Though the harbour bar be moaning.
Three wives sat up in the light-house tower,
And they trimm’d the lamps as the sun went down;
They look’d at the squall, and they look’d at the shower,
And the night wrack came rolling up ragged and brown!
But men must work, and women must weep,
Though storms be sudden, and waters deep,
And the harbour bar be moaning.
Three corpses lay out on the shining sands
In the morning gleam as the tide went down,
And the women are weeping and wringing their hands
For those who will never come back to the town;
For men must work, and women must weep,
And the sooner it’s over, the sooner to sleep—
And good-by to the bar and its moaning.
The painting depicts a fisherman’s family. There is a look of poverty with their surroundings but despite the family members being poor they are clean and well-dressed. We see the fisherman’s son is seated on the floor playing with a toy boat. Look at the wife’s expression as she watches her husband depart. It is an anxious look and although she has seen her husband depart every day to board his fishing boat, today is different. She feels that something bad will happen and she is afraid. She has this terrible presentiment that her husband will not return. Even the cat senses something as his fur is standing up and its back is hunched. It is a Realism genre painting.
A wealthy English Quaker, Thomas Hanbury, who had made a fortune in buying property in Shanghai, bought and slowly restored the gardens of La Mortola, the forty-four acre gardens close to the Italian town of Ventimiglia, on a promontory which juts out into the Ligurian Sea. The painting above depicting the Old Mill at La Mortola was completed by seventy-two year old English artist Sir Frank Dicksee, who portrays the scene with quiet shadowy tones. He had been appointed president of the Royal Academy in 1924, a position he held until his death in 1928.
The painter and illustrator Ralph Peacock was born in Wood Green, London on August 14th, 1868. His initial training was as a civil servant but his love was art and at the age of eighteen he enrolled in the twice-weekly evening art classes at the South Lambeth Art School. The well-known Scottish painter John Pettie, who was considered to be one of the most successful painters in his days, saw some of Peacock’s work and advised him to consider take up painting professionally. Peacock took Pettie’s advice and became one of the leading British portraitists of the Victorian era. The painting by Ralph Peacock, which was on show at the Maas gallery was his work entitled Miss Ethel Brignall as a Mythological Figure.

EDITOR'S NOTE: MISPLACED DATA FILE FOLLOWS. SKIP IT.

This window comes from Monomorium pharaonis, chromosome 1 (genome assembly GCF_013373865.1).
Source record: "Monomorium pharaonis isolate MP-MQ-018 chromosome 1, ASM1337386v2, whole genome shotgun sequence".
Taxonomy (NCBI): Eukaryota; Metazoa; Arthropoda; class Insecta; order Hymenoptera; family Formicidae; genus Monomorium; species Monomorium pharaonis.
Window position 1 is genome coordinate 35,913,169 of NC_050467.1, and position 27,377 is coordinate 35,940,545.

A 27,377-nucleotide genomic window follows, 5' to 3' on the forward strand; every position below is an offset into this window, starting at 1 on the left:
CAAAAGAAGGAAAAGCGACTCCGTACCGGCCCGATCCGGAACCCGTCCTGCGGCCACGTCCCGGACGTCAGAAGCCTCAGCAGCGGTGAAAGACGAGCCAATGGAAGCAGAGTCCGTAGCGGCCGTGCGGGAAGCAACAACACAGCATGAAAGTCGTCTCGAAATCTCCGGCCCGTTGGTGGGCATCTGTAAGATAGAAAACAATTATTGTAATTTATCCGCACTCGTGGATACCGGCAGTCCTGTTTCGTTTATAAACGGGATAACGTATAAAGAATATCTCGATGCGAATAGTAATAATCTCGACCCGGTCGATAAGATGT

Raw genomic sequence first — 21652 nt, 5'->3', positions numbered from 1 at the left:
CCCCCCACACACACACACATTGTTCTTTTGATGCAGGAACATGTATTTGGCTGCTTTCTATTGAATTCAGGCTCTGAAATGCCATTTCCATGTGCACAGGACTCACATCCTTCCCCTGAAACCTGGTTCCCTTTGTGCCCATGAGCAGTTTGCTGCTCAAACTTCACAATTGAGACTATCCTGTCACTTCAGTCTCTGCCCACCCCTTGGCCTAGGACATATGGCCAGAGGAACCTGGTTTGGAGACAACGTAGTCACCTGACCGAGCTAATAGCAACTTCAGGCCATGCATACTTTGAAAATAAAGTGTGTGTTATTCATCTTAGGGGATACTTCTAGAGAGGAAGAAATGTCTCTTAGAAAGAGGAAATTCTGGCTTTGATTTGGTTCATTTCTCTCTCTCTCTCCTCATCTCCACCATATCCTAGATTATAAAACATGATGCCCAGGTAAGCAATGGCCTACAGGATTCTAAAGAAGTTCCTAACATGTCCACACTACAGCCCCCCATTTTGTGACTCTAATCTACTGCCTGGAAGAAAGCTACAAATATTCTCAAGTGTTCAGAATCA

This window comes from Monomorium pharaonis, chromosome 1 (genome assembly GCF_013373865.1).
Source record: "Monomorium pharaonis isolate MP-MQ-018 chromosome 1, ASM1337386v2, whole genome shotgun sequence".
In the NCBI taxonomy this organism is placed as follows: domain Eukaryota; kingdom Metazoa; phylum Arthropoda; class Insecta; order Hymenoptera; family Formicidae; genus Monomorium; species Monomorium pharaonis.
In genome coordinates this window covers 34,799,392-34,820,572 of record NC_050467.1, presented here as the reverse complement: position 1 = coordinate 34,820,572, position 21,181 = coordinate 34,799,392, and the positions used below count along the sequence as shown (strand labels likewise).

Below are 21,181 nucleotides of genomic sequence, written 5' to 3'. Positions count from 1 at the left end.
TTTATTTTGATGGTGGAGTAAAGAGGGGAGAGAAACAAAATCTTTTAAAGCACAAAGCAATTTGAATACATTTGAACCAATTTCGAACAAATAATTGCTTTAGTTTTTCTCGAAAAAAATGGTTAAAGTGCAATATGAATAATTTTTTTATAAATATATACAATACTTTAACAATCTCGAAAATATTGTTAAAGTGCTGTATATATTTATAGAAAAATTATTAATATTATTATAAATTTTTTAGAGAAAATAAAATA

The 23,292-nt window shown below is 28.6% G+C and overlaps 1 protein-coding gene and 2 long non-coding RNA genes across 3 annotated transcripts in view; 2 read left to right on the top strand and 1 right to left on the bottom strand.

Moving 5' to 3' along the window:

Ethel Brignall was the subject of Ralph Peacock’s 1897 painting, Ethel. Peacock painted this portrait the year the Tate Gallery was founded, and once on the walls of that gallery it became one of the most popular pictures of the 1900’s. Ethel Brignall was fourteen-years-old when she modelled for Peacock and in a letter she wrote in 1958 she recounted the experience:
“…I was 14 years old at the time…. I stayed with Ralph Peacock’s parents, Mr and Mrs Thomas Peacock, in the summer holiday while the picture was being painted…”
Ralph Peacock’s involvement with the Brignall family culminated in a third family portrait. This time it was a double portrait of the two sisters, Edith and Ethel Brignall. The elder sister, Edith Brignall, is depicted reading from an open book. She married Ralph Peacock in 1901 and they lived with their two sons in Wimbledon. He eventually moved to Camden and died there on 17th January, 1946. The younger sister, Ethel Brignall, married Harold A. Titcomb, an American mining engineer, in 1908. According to US Census records, in 1940 the couple were living on Orchard Street, Farmington, Maine, along with two sons and a daughter. She died in Farmington in October 1970, aged 88.
My last painting in this blog looking at British Victorian paintings, which were on display at London’s Maas Gallery, is one by Abraham Solomon. Abraham Solomon was born in Bishopsgate London in May 1823. He was the second son of Catherine and Meyer Solomon. His father was a hat manufacturer and one of the first Jews to be admitted to the freedom of the city of London. Two members of the family, besides Abraham, also became artists. The painting is a half-length portrait of the Countess Eugénie de Teba, who would become the Empress of Napoleon III, when she married the Emperor in January 1853. Eugénie supported French opposition to a Prussian candidate for the vacant Spanish throne, in the argument that precipitated the Franco-German War of 1870. After the Battle of Sedan on September 1st 1870, Napoleon III was defeated and held prisoner by the Prussians. On hearing of her husband’s capture and surrender she fiercely told one of his personal aides:
“…No! An Emperor does not capitulate! He is dead!…They are trying to hide it from me. Why didn’t he kill himself! Doesn’t he know he has dishonored himself?…”
In March 1871 Napoleon III, his wife Eugénie and their son Louis Napoleon plus a large entourage settled in a large property in Camden Place in Chiselhurst, London. Napoleon III died in 1873 and her son Louis died six years later and Eugénie assumed the role of the grande dame in exile.
Solomon’s painting was completed around 1847, years before her marriage to Napoleon or his fall from power so the title of the painting La Tristesse (Sadness) could not be about Napoleon’s life but may instead be about her early life as she grew up into an impetuous and audacious young woman. In her early twenties, she was rescued from drowning and twice attempted suicide after romantic disappointments.
……………………………….to be continued